# How to find the fixpoint of a loop and why do we need this?

• I know that in static analysis of program, we need to find fixpoint to analysis the info loop provided.

I have read the wiki as well as related meterials in the book Secure_programming_with_Static_Analysis.

But I am still confused with the concept fixpoint, so my questions are:

1. could anyone give me some explanations of the concept, fixpoint?

2. What is the practical way(ways) to find the fixpoint in static analysis?

3. What information can we get after finding the fixpoint?

Thank you!

• Most of this comes from Wikipedia and these lecture notes.

Wikipedia defines a fixed point this way:

In mathematics, a fixed point [...] of a function is an element of the function's domain that is mapped to itself by the function. [...] That is to say, c is a fixed point of the function f(x) if and only if f(c) = c.

For example, for the function f(x) = x*x, 0 and 1 are fixed points.

One form of static analysis is control flow analysis. In control flow analysis, you derive a control flow graph (CFG) of the program, and then you analyze the CFG to deduce things, e.g. whether a variable is still live at a certain statement, or whether a variable is always initialized by the time it reaches a certain statement. Based on what you want to deduce, you define a set of functions in terms of the CFG, and then you solve the functions using a fixed point algorithm.

The lecture notes give the example of analyzing liveness: for each point in the program, which variables defined before that point have a value that is read at that point or in some later point. For example, consider this code:

``````1: a = 4
2: b = 5
3: c = a+b
4: d = 3
``````

The live variables for each statement are:

``````(1) none
(2) a (a was defined in statement 1 and read in statement 3)
(3) a,b (a and b are read in statement 3)
(4) none
``````

Now consider this program with a loop:

``````var x,y,z;
x = input;
while (x>1) {
y = x/2;
if (y>3) x = x-y;
z = x-4;
if (z>0) x = x/2;
z = z-1;
}
output x;
``````

The control flow graph looks like this: What are the live variables for each statement? Using the rules stated in the lecture notes, here are the equations to solve:

``````[var x,y,z;] = [x=input] \ {x, y, z}
[x=input] = [x>1] \ {x}
[x>1] = ([y=x/2] ∪ [output x]) ∪ {x}
[y=x/2] = ([y>3] \ {y}) ∪ {x}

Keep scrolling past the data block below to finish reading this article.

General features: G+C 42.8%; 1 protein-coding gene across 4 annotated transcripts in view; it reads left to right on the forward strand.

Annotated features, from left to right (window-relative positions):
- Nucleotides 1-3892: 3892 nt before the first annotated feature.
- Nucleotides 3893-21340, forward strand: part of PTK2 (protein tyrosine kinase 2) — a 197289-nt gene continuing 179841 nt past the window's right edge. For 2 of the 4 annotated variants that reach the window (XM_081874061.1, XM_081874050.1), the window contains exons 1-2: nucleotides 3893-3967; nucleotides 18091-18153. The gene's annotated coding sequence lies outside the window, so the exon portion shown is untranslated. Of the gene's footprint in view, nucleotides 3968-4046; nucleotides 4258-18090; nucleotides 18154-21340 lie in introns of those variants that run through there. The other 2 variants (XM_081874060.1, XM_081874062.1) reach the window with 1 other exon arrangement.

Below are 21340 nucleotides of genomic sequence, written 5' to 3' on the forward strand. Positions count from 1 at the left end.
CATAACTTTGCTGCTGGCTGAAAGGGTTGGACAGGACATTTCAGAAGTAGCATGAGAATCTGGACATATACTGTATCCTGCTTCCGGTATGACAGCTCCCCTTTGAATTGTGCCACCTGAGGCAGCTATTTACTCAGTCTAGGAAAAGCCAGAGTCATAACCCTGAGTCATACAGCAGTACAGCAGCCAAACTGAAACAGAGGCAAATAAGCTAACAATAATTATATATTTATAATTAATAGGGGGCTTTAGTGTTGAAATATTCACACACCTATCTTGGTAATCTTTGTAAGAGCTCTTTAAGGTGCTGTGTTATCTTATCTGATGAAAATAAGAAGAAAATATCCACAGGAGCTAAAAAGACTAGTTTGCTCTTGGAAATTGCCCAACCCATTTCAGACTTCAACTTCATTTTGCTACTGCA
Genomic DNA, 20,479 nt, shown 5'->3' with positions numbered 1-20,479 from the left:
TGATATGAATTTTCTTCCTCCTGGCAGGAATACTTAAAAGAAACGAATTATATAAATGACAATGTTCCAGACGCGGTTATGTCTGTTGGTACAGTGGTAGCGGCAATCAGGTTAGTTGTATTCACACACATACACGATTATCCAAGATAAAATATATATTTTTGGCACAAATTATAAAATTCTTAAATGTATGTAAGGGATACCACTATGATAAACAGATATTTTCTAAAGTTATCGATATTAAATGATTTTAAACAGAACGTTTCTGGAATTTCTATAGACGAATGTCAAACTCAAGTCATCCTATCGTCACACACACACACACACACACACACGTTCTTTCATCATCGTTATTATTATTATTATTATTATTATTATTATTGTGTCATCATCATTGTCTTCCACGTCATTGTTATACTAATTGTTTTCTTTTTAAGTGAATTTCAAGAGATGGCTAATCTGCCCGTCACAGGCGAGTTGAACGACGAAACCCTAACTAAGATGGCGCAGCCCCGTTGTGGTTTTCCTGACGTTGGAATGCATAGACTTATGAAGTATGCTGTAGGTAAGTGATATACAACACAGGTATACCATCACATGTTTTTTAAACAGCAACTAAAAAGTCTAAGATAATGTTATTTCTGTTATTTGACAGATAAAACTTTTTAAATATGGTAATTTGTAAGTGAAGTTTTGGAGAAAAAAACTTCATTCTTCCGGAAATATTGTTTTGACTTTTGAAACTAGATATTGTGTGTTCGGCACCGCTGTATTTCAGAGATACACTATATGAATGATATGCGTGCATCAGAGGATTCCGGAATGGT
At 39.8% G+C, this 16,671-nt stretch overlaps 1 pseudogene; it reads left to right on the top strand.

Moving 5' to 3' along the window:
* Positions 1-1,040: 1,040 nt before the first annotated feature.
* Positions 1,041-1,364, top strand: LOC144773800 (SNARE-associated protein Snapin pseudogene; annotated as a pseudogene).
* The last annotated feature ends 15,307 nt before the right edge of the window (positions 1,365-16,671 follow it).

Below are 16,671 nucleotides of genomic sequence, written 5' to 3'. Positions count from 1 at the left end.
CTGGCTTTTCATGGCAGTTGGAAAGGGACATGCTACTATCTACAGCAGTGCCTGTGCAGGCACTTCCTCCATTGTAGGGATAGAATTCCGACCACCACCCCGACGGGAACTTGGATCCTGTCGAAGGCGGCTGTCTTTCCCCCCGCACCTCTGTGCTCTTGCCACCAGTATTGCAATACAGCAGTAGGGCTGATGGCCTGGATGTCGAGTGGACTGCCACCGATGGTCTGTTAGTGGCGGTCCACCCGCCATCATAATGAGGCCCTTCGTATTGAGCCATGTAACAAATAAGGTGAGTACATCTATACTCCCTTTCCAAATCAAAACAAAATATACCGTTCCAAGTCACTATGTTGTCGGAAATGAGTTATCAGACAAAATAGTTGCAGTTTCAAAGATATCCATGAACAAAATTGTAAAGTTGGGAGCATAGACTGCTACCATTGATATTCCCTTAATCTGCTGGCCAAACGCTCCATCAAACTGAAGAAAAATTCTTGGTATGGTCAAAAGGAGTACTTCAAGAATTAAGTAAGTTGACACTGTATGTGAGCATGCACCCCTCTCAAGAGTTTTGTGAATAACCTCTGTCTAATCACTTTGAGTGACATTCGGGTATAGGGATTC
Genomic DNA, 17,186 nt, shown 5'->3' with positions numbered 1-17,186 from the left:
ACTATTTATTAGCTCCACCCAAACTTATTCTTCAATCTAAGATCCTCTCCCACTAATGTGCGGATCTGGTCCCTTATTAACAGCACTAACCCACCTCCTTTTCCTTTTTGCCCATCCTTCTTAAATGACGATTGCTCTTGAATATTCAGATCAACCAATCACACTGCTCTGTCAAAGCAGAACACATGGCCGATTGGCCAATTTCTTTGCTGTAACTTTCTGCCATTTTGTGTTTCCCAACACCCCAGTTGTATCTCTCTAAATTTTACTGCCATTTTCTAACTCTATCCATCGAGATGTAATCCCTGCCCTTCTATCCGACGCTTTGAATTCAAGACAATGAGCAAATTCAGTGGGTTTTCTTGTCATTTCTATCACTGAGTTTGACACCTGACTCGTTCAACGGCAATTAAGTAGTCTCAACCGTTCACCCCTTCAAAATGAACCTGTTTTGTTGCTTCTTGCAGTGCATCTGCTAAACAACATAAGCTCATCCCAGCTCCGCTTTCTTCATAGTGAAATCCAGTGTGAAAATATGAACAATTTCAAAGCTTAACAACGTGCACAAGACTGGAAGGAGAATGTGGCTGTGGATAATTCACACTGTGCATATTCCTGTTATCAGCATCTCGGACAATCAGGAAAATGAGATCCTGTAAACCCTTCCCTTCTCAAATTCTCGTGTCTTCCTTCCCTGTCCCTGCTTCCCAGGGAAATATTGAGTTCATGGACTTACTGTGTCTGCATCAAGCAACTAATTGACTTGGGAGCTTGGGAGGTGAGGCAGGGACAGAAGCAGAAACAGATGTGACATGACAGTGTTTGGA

[y>3] = [x=x-y] ∪ [z=x-4] ∪ {y}
[x=x-y] = ([z=x-4] \ {x}) ∪ {x,y}
[z=x-4] = ([z>0] \ {z}) ∪ {x}
[z>0] = [x=x/2] ∪ [z=z-1] ∪ {z}
[x=x/2] = ([z=z-1] \ {x}) ∪ {x}
[z=z-1] = ([x>1] \ {z}) ∪ {z}
[output x] = [exit] ∪ {x}
[exit] = {}
``````

where `[X]` denotes the set of variables that are live at statement [X], `∪` is the union operator, `{}` denotes a set, and `\` is the set difference operator.

You can solve those equations using a fixed point algorithm. You can imagine how you might solve this by hand; everywhere that you see [some-statement] on the right hand side of an equation, you would substitute the definition of [some-statement]. You might do that iteratively, substituting until eventually all of the equations have nothing but sets (and no [some-statement]) on their right-hand sides. That's essentially what the fixed point algorithm does. The function is the set of equations, and the fixed point is the point where performing substitution on the equations no longer causes them to change.

By the way, the answer for the above problem is this:

``````[entry] = {}
[var x,y,z;] = {}
[x=input] = {}
[x>1] = {x}
[y=x/2] = {x}
[y>3] = {x, y}
[x=x-y] = {x, y}
[z=x-4] = {x}
[z>0] = {x, z}
[x=x/2] = {x, z}
[z=z-1] = {x, z}
[output x] = {x}
[exit] = {}
``````

If you read the lecture notes, you can see how you might use that answer.

Most of us will never write fixed point algorithms, much less static analysis tools, and so I won't try describe practical ways to find the fixed point in static analysis. The more important point -- and perhaps the point of the book you mentioned -- is that (1) fixed point algorithms are tools for performing static analysis and (2) you can use static analysis to find bugs in your code.

2

2

2

2

2

2

2

2